TropiSCO: Monitoring Forest Cover Loss in Dense Forests
The objective of the TropiSCO project is to provide maps for monitoring forest cover loss in tropical dense forests using Sentinel-1 satellite images, starting in 2018 and continuing. The maps will be publicly accessible via a webGIS platform and provided at a temporal resolution of one week, a pixel size of 10 meters, and a smaller detection size of 0.1 hectare (corresponding to ten Sentinel-1 pixels). The added value of this detection system compared to other existing systems lies both in the fine spatial resolution and, above all, in the short detection time for forest cover loss, whatever the weather conditions, which is essential in the tropics for rapid interventions in the field.
A project bringing together many players
The TropiSCO project, accredited by the Space Climate Observatory in 2021, is being conducted by GlobEO in close collaboration with CNES and CESBIO. The project is divided into two phases A and B. The three objectives of phase A, which will end in April 2022, are the collection of user requirements, an analysis of the system architecture and the costs associated with each technical solution studied, and a demonstration of the concept in seven countries with the creation, by the company Someware, of a dedicated webGIS. The demonstration is made in Guyana, Suriname, Guyana, Gabon, Vietnam, Laos and Cambodia. The main objective of phase B will be to extend the method to all dense tropical forests.
Products adapted to user needs
At present, user needs have been collected via a questionnaire from 25 institutions and are being analysed. They provide us with valuable information to produce the most relevant mapping products possible. In parallel, the architecture of the production system is being studied at CNES, in order to design a technical solution adapted to the ambition of this project.
The products generated by the TropiSCO project consist mainly of maps of forest cover losses at high spatial and temporal resolution, and also of synthetic maps highlighting areas of significant activity, as well as monthly and annual statistics by territory (provinces, countries, etc.). Examples of synthetic products are shown in Figure 1. The red shading indicates the area of cut forest within each 460 km2 hexagon. Examples include gold mining in Suriname on the border with Guyana, as well as the cutting of tree plantations in central Vietnam and the conversion of natural forests to tree plantations in northern Laos. The contrast between northern Laos and Vietnam can also be seen, illustrating that forest exploitation and management is highly dependent on national strategy. More than 70,000 Sentinel-1 images were processed with CNES computing resources to produce maps of Vietnam, Laos and Cambodia, covering 1,230,000 km². For these three countries, the errors of omission and commission were estimated at 10% and 0.9% respectively, according to an adapted validation protocol (Mermoz et al., 2021).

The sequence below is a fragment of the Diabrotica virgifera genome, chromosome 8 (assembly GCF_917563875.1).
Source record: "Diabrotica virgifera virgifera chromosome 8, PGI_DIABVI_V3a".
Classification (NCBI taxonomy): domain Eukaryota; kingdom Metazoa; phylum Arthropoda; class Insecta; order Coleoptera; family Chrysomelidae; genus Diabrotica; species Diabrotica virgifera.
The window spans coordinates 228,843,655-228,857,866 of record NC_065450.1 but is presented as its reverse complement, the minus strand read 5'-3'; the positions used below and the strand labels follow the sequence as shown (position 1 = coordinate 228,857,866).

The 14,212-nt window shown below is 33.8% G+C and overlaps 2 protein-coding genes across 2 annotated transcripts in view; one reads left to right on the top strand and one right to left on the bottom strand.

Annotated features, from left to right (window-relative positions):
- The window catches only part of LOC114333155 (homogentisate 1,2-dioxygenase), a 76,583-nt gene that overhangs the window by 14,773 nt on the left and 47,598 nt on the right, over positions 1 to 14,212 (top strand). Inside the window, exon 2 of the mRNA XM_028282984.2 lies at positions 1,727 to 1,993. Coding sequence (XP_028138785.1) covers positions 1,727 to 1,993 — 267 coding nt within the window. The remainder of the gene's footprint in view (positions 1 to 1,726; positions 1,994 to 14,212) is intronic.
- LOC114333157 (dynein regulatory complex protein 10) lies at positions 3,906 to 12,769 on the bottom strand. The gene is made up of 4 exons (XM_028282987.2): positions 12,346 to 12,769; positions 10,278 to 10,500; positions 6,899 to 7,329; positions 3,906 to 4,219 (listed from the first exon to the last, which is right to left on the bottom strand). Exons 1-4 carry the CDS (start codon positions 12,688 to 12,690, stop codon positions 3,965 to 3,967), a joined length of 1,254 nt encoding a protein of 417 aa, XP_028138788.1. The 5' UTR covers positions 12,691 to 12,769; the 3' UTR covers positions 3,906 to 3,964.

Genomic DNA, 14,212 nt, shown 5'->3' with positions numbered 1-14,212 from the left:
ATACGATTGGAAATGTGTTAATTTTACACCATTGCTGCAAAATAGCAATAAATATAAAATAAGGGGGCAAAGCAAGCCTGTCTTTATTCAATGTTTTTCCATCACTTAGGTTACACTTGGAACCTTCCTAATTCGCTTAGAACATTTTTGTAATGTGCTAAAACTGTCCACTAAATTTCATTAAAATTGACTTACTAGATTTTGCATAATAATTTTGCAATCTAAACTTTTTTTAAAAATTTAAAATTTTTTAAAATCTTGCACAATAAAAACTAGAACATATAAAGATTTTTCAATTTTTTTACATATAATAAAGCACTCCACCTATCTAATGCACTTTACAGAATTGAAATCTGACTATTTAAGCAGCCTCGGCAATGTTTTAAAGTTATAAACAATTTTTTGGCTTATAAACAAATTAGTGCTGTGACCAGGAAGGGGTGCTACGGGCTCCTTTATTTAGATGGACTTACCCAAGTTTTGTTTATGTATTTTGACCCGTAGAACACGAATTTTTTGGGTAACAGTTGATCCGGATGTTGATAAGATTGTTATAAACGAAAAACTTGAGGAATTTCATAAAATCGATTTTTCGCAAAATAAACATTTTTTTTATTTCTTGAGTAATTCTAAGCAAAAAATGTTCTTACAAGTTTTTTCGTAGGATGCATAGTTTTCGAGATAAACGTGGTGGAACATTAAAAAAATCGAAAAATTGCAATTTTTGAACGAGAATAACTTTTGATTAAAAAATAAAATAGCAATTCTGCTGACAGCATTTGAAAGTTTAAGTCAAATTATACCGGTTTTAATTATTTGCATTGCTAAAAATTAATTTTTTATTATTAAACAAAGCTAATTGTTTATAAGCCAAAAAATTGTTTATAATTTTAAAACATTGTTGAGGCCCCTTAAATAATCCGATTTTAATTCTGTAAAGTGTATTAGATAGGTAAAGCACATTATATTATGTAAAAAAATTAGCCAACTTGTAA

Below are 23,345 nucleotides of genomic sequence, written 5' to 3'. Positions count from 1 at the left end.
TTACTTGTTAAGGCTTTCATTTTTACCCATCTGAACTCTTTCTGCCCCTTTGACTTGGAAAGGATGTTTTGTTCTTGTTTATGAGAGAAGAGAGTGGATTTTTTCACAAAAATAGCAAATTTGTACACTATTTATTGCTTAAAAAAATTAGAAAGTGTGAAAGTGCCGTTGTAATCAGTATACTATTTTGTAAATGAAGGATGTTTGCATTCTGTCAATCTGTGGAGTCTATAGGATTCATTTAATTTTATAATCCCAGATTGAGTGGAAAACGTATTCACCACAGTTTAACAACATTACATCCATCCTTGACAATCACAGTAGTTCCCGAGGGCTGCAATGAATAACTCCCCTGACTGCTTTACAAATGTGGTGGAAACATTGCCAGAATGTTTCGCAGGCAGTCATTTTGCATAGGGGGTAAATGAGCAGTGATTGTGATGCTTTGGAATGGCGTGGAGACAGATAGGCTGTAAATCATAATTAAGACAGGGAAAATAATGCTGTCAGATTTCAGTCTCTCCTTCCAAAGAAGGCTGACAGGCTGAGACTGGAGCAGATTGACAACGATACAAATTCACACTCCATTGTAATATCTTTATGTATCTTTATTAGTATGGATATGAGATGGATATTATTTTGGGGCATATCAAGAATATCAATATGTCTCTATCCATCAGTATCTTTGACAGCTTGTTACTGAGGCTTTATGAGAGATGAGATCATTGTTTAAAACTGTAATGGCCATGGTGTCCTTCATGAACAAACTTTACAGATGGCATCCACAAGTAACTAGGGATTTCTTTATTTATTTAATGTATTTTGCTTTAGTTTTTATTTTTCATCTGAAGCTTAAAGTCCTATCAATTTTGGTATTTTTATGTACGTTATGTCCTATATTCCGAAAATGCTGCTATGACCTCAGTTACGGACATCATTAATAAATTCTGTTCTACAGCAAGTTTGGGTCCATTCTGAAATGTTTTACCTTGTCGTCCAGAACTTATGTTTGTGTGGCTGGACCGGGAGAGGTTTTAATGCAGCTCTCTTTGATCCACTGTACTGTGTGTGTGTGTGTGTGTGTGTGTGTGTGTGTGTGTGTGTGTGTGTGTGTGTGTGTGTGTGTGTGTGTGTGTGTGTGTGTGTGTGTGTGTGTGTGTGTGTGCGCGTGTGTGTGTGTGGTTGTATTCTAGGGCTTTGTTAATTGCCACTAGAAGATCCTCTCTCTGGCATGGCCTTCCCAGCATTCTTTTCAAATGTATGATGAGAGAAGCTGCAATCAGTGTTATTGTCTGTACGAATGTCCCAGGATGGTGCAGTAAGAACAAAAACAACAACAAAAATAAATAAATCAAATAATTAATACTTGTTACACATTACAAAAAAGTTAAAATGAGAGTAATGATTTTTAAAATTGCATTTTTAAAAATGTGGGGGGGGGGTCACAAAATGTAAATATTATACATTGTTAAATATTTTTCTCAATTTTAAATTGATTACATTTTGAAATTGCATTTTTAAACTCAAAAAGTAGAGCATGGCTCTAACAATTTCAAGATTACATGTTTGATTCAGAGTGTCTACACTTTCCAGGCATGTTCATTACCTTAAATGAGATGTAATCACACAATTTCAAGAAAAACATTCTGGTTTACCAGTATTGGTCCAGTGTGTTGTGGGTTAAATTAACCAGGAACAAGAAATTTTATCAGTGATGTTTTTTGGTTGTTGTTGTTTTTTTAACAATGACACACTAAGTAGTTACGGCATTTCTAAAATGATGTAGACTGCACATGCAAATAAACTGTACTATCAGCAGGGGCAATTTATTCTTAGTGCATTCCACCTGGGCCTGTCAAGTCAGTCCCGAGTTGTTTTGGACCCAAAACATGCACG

Figure 2 shows an example of a detection map over Suriname from 2018 to 2021. The colour gradations from yellow to red show the progressive evolution of forest roads over time. Selective logging (yellow to red dots) is visible between the roads.
This work was presented on 11 October 2021 at the THEIA workshop on the uses of remote sensing for forestry, and on 20 January 2022 at the third Quarterly Meeting of the SCO France. By the end of phase A, the TropiSCO team will be working on the complete automation of the processing chain and on the production of forest loss maps for Gabon. The webGIS will be open and accessible to all in April 2022.
Stéphane MERMOZ, GloBEO, CESBIO
Mermoz et al. (2021). Continuous Detection of Forest Loss in Vietnam, Laos, and Cambodia Using Sentinel-1 Data. Remote Sensing, 13(23), 4877. doi.org/10.3390/rs13234877
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